The small, thin man introduces himself simply as "Stetsko, prime minister of Ukraine."
Nearly 40 years ago, at age 28, Yaroslav Stetsko and other members of the Organization of Ukrainian Nationalists seized Lviv, then capital of Ukraine, from the Soviets, and convened a national assembly. The assembly appointed Stetsko prime minister of the new independent government. But on the day he took office he knew what awaited him. Two weeks later, because of his lack of cooperation with Hitler, he says, the Germans arrested him and put him in Sachsenhausen concentration camp.
Stetsko spent the next three years in "the bunker" -- the prison he says the Germans reserved for "the serious cases." Slowly and carefully, he describes the solitary confinement, the physical and mental torture. "I was alone with only my spirit telling me to continue," he says, shaking his head. "I couldn't give up no matter what happened to me."
The prime minister and his wife, Slava, were in Washington last week for the 23rd observance of Captive Nations Week, celebrating the 40th anniversary of renewed Ukrainian statehood. "It is something so important to us," says Slava Stetsko, who was imprisoned for nine months by the Nazis. "We have dedicated our total selves to our country."
They return to stories of the war, their voices at times shaking with emotion. In the concentration camp, Stetsko says he refused to resign his office even when he knew that 65 of the 70 prisoners in that camp had died. He couldn't give up, he explains, his troops were still fighting for Ukrainian freedom.
Once the war was over, he says, "The one thing in my mind was to conquer that Communist empire."
In 1946 he became president of the anti-Bolshevist Bloc of Nations, and still holds the office. Today 33 subjugated countries, including Poland, Lithuania and Afghanistan, belong to the group. He is also head of the Ukrainian Liberation Movement.
His involvement in these organizations, he says, has placed him in danger. In 1959, the man who admitted to the murder of Stefan Bandera, Stetsko's friend and chief of the Ukrainian Insurgent Army, said he was about to assassinate Stetsko in Munich, which is his home.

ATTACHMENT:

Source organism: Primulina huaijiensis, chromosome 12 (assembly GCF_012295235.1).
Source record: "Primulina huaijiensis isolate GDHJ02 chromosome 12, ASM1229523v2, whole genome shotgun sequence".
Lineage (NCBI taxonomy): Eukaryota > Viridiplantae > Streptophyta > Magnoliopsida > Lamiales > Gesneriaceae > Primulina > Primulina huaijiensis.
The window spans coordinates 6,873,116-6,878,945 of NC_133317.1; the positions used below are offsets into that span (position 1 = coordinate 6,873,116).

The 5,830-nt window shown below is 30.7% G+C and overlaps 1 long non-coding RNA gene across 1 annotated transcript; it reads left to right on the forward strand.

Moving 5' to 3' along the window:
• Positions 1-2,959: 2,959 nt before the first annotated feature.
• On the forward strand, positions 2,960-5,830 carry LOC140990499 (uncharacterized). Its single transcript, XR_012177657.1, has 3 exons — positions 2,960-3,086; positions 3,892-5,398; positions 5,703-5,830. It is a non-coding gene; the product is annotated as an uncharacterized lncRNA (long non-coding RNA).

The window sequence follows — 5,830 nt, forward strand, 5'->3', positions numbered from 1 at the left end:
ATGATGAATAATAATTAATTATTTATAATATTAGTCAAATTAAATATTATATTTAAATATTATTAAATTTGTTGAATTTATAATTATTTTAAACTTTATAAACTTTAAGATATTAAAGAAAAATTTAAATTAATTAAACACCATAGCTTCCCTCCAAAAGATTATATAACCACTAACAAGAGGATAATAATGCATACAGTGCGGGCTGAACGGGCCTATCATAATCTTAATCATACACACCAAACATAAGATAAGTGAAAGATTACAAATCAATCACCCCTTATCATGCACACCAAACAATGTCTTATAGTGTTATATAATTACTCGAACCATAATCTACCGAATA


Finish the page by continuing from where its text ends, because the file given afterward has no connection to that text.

"There is always someone on our heels," says Slava. "We have to travel in such secrecy. We cannot live openly. We cannot live secure lives because of what we believe."
They travel widely, visiting Ukrainian emigrants and gathering moral and political support. When the Ukrainian nationalist army "was completely crushed" in 1951 by the Soviets, Stetsko says the country was defeated only physically. "It was not a moral defeat," he insists. "We can't be squashed. We are fighting for the great ideal -- the liquidation of the Soviet supremacy."
He sighs deeply. For a moment, the 68-year-old man's eyes sadden. He picks up a copy of the speech he gave to members of Congress at a luncheon. Suddenly, his energy returns. "Synchronized national liberation revolutions within the Russian colonial empire are the only alternative," he reads aloud with power in his words. "Soviet Russia has skillfully exploited western fear of nuclear war by blackmailing the West into meekly acquiescing to ever-increasing coquests."
Another pause. He has faith that the youth of subjugated countries will carry on this war against communism. "In our country, the younger generation has found strength in the graves of our heroes," says Slava. "They take pride in our great historical past."
The Stetskos do not have children. "We have put all of our strength to Ukraine," the woman says, fingering the gold cross around her neck.
"I have given everything," her husband adds, "and I will continue to fight until my death."